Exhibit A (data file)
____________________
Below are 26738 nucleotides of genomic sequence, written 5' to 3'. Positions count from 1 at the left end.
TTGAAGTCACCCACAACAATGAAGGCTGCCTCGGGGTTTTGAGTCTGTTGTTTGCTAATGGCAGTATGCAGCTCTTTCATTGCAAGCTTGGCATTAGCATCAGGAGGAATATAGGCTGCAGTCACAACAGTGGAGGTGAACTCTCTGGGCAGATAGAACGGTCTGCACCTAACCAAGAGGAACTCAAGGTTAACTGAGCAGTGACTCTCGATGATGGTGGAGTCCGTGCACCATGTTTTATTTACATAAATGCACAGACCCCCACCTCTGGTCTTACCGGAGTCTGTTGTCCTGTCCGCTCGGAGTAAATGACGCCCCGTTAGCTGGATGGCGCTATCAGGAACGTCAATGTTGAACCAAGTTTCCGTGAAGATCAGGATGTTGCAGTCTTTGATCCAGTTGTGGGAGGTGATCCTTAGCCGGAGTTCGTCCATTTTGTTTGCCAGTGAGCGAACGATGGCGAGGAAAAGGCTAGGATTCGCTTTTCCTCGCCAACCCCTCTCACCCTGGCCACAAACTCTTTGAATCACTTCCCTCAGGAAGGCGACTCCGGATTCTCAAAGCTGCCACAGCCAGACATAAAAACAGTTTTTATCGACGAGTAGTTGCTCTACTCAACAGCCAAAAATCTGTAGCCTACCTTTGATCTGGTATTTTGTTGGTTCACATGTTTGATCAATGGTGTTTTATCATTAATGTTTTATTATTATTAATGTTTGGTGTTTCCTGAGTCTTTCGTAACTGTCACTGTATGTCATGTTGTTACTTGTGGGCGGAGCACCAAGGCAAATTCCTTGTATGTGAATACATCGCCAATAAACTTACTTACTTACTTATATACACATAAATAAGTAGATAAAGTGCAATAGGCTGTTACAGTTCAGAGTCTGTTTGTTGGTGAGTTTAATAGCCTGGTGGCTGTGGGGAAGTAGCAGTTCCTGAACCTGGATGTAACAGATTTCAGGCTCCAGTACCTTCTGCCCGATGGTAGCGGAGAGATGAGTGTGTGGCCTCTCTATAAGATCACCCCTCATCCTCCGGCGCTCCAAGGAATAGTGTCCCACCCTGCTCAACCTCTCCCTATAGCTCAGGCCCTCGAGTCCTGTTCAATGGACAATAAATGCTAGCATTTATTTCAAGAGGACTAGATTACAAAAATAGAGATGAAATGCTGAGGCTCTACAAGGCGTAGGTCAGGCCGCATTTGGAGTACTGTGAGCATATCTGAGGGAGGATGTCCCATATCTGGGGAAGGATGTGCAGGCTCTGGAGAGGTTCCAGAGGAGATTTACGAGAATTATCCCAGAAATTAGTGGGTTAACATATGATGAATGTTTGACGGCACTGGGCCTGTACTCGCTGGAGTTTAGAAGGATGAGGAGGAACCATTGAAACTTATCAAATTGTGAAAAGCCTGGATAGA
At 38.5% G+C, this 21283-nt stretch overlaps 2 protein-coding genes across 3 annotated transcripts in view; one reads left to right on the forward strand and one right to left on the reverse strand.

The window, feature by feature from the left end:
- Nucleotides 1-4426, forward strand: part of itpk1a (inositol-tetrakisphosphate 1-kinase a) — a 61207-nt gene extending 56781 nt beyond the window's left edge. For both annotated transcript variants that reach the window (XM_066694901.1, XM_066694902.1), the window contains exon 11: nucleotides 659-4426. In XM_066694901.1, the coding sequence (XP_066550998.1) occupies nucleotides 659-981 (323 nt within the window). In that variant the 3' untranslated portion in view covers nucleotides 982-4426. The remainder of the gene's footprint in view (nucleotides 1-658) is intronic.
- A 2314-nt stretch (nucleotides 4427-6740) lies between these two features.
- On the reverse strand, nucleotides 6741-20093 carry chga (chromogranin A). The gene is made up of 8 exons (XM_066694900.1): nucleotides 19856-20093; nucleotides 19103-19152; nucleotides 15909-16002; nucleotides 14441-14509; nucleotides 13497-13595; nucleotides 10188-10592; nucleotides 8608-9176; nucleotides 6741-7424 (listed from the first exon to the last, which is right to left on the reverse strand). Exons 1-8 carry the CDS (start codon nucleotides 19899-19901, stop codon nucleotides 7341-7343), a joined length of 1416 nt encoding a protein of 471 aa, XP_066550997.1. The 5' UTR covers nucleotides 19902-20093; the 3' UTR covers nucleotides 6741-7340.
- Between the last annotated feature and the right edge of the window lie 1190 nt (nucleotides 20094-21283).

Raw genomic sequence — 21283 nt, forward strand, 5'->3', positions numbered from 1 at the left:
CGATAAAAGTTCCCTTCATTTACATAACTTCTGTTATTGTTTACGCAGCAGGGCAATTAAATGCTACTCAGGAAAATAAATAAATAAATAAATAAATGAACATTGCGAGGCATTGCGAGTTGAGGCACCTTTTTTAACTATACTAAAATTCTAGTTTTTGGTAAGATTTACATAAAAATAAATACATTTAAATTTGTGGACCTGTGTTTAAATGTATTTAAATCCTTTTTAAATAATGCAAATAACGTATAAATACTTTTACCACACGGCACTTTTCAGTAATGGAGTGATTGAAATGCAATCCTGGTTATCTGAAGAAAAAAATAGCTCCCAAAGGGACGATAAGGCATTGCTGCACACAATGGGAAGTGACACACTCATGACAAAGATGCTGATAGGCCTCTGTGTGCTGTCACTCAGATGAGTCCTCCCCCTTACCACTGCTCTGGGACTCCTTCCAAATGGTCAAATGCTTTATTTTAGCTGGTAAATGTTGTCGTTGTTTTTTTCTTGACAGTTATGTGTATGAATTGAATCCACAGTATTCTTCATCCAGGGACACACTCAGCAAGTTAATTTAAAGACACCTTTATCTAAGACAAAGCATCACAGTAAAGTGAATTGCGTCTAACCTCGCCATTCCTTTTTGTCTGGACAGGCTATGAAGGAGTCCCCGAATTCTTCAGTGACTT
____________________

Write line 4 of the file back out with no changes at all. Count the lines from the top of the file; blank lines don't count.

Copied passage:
The window, feature by feature from the left end: